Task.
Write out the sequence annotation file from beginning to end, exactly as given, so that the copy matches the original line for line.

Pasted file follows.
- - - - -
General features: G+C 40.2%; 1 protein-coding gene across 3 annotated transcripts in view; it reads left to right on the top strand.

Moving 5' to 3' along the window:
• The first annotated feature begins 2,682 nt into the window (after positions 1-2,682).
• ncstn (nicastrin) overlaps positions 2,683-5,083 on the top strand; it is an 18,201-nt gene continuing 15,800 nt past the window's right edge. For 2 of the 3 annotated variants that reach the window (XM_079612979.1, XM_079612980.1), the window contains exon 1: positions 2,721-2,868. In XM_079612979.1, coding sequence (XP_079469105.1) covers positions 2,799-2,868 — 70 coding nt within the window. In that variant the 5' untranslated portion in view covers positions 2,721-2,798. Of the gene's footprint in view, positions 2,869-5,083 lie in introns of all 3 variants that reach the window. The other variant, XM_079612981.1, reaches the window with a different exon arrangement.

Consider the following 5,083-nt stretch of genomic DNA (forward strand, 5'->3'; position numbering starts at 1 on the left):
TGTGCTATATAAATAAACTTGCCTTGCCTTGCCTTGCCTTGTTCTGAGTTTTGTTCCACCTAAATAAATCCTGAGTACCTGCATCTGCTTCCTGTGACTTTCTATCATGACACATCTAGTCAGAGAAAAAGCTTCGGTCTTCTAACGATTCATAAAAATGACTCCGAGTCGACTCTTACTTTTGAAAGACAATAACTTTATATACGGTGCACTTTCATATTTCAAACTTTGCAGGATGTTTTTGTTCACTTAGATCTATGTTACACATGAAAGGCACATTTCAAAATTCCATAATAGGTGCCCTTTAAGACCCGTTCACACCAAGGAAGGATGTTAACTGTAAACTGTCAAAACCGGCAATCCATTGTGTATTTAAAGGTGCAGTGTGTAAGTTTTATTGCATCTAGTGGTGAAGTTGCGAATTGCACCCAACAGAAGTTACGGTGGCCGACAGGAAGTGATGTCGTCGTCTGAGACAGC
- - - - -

General features: G+C 40.2%; 1 protein-coding gene across 3 annotated transcripts in view; it reads left to right on the top strand.

Moving 5' to 3' along the window:
• The first annotated feature begins 2,682 nt into the window (after positions 1-2,682).
• ncstn (nicastrin) overlaps positions 2,683-5,083 on the top strand; it is an 18,201-nt gene continuing 15,800 nt past the window's right edge. For 2 of the 3 annotated variants that reach the window (XM_079612979.1, XM_079612980.1), the window contains exon 1: positions 2,721-2,868. In XM_079612979.1, coding sequence (XP_079469105.1) covers positions 2,799-2,868 — 70 coding nt within the window. In that variant the 5' untranslated portion in view covers positions 2,721-2,798. Of the gene's footprint in view, positions 2,869-5,083 lie in introns of all 3 variants that reach the window. The other variant, XM_079612981.1, reaches the window with a different exon arrangement.

Consider the following 5,083-nt stretch of genomic DNA (forward strand, 5'->3'; position numbering starts at 1 on the left):
TGTGCTATATAAATAAACTTGCCTTGCCTTGCCTTGCCTTGTTCTGAGTTTTGTTCCACCTAAATAAATCCTGAGTACCTGCATCTGCTTCCTGTGACTTTCTATCATGACACATCTAGTCAGAGAAAAAGCTTCGGTCTTCTAACGATTCATAAAAATGACTCCGAGTCGACTCTTACTTTTGAAAGACAATAACTTTATATACGGTGCACTTTCATATTTCAAACTTTGCAGGATGTTTTTGTTCACTTAGATCTATGTTACACATGAAAGGCACATTTCAAAATTCCATAATAGGTGCCCTTTAAGACCCGTTCACACCAAGGAAGGATGTTAACTGTAAACTGTCAAAACCGGCAATCCATTGTGTATTTAAAGGTGCAGTGTGTAAGTTTTATTGCATCTAGTGGTGAAGTTGCGAATTGCACCCAACAGAAGTTACGGTGGCCGACAGGAAGTGATGTCGTCGTCTGAGACAGC